Cochrane Review – Labor Partograms – no improvement, no difference, no evidence for routine use

by faithgibson on May 25, 2015

Cochrane Collaboration ~ Intervention Review

Effect of partogram use on outcomes for women
in spontaneous labour at term

Tina Lavender1,*, Anna Hart [2], Rebecca MD Smyth [1]
Editorial Group: Cochrane Pregnancy and Childbirth Group

Published Online: 10 JUL 2013 Assessed as up-to-date: 17 JUN 2013 DOI: 10.1002/14651858.CD005461.pub4

Copyright © 2013 The Cochrane Collaboration. Published by John Wiley & Sons, Ltd.



The partogram (sometimes known as partograph) is usually a pre-printed paper form on which labour observations are recorded. The aim of the partogram is to provide a pictorial overview of labour, to alert midwives and obstetricians to deviations in maternal or fetal wellbeing and labour progress. Charts often contain pre-printed alert and action lines. An alert line represents the slowest 10% of primigravid women’s labour progress. An action line is placed a number of hours after the alert line (usually two or four hours) to prompt effective management of slow progress of labour.


To determine the effect of use of partogram on perinatal and maternal morbidity and mortality.
To determine the effect of partogram design on perinatal and maternal morbidity and mortality.

Search methods

We searched the Cochrane Pregnancy and Childbirth Group’s Trials Register (31 May 2013).

Selection criteria

Randomised and quasi-randomised controlled trials involving a comparison of partogram with no partogram, or comparison between different partogram designs.

Data collection and analysis

Three review authors independently assessed eligibility, quality and extracted data. When one review author was also the trial author, the two remaining authors assessed the studies independently.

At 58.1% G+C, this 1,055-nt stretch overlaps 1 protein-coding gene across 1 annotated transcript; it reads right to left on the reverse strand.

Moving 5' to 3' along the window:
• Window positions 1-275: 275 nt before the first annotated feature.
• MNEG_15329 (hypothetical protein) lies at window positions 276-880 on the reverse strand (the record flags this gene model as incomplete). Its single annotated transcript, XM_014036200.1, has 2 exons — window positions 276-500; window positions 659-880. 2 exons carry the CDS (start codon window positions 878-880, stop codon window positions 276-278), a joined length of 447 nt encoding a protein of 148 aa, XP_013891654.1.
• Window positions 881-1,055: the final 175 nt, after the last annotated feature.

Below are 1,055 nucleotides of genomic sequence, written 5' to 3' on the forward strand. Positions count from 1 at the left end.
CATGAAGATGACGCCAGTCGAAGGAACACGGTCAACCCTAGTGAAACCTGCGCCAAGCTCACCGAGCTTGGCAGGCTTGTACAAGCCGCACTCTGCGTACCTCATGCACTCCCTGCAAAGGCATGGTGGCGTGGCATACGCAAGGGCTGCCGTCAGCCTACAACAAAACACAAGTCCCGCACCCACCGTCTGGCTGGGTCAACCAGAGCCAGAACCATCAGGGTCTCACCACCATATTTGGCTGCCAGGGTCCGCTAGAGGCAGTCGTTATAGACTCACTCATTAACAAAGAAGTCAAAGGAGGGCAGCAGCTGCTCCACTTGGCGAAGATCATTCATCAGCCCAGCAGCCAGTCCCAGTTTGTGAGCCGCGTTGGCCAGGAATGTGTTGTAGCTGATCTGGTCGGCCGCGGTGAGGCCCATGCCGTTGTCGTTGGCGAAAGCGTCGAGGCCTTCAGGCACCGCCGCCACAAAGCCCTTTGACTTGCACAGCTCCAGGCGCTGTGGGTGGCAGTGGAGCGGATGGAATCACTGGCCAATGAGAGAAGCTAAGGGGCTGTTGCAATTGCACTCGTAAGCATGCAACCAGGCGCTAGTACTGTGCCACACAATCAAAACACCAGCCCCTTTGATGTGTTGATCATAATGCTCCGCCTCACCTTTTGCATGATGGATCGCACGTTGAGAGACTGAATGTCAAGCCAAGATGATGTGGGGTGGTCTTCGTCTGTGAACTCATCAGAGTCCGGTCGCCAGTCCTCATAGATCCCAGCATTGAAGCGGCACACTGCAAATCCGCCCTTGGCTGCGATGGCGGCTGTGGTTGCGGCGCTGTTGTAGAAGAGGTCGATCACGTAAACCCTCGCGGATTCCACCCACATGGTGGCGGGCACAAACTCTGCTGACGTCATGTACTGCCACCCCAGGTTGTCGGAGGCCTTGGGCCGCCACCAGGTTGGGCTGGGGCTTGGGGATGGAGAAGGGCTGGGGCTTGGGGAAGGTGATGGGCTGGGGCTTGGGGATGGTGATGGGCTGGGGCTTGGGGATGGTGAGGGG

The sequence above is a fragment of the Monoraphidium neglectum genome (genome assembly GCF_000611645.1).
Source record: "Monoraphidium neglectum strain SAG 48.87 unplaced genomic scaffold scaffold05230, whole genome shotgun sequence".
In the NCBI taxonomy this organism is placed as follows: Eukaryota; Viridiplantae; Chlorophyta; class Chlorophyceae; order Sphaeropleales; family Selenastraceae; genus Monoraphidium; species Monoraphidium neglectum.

Main results

We have included six studies involving 7706 women in this review; two studies assessed partogram versus no partogram and the remainder assessed different partogram designs. There was no evidence of any difference between partogram and no partogram in caesarean section (risk ratio (RR) 0.64, 95% confidence interval (CI) 0.24 to 1.70); instrumental vaginal delivery (RR 1.00, 95% CI 0.85 to 1.17) or Apgar score less than seven at five minutes (RR 0.77, 95% CI 0.29 to 2.06) between the groups.

When compared to a four-hour action line, women in the two-hour action line group were more likely to require oxytocin augmentation (RR 1.14, 95% CI 1.05 to 1.22). When the three- and four-hour action line groups were compared, caesarean section rate was lowest in the four-hour action line group and this difference was statistically significant (RR 1.70, 95% CI 1.07 to 2.70, n = 613, one trial). When a partogram with a latent phase (composite) and one without (modified) were compared, the caesarean section rate was lower in the partograph without a latent phase (RR 2.45, 95% CI 1.72 to 3.50, n = 743, one trial).

Authors’ conclusions

On the basis of the findings of this review, we cannot recommend routine use of the partogram as part of standard labour management and care. Given the fact that the partogram is currently in widespread use and generally accepted, it appears reasonable, until stronger evidence is available, that partogram use should be locally determined.

Further trial evidence is required to establish the efficacy of partogram use.

Plain language summary ~ Effect of partogram use on outcomes for women in spontaneous labour at term

A partogram is usually a pre-printed form, the aim of which is to provide a pictorial overview of labour progress and to alert health professionals to any problems with the mother or baby. It has been unclear whether a partogram should be used and, if so, which design of partogram is better for women and babies. The review authors identified six randomised controlled trials involving 7706 women in spontaneous labour at term.

Two studies, with 1590 women, assessed introducing the use of a partogram versus routine care without a partogram. Four studies, involving 6116 women, compared different types of partograms.

Overall, there was no evidence from this review that using a partogram reduced or increased caesarean section rates or had any effect on other aspects of care in labour.

Where different types of partogram were compared, no design appeared better than others.

A single centre study, conducted in India, however, comparing a partogram with a latent phase (composite) and one without, demonstrated more favourable outcomes for the mother and baby when the modified chart was used.

It is possible that partograms may be useful in settings with poorer access to healthcare resources, as studies in Mexico and Africa also showed some reduction in caesarean section rates with partogram use and early intervention for delayed progress in labour.;jsessionid=4D10D01FD80A6E0310E5C948E9EF8E72.f03t01


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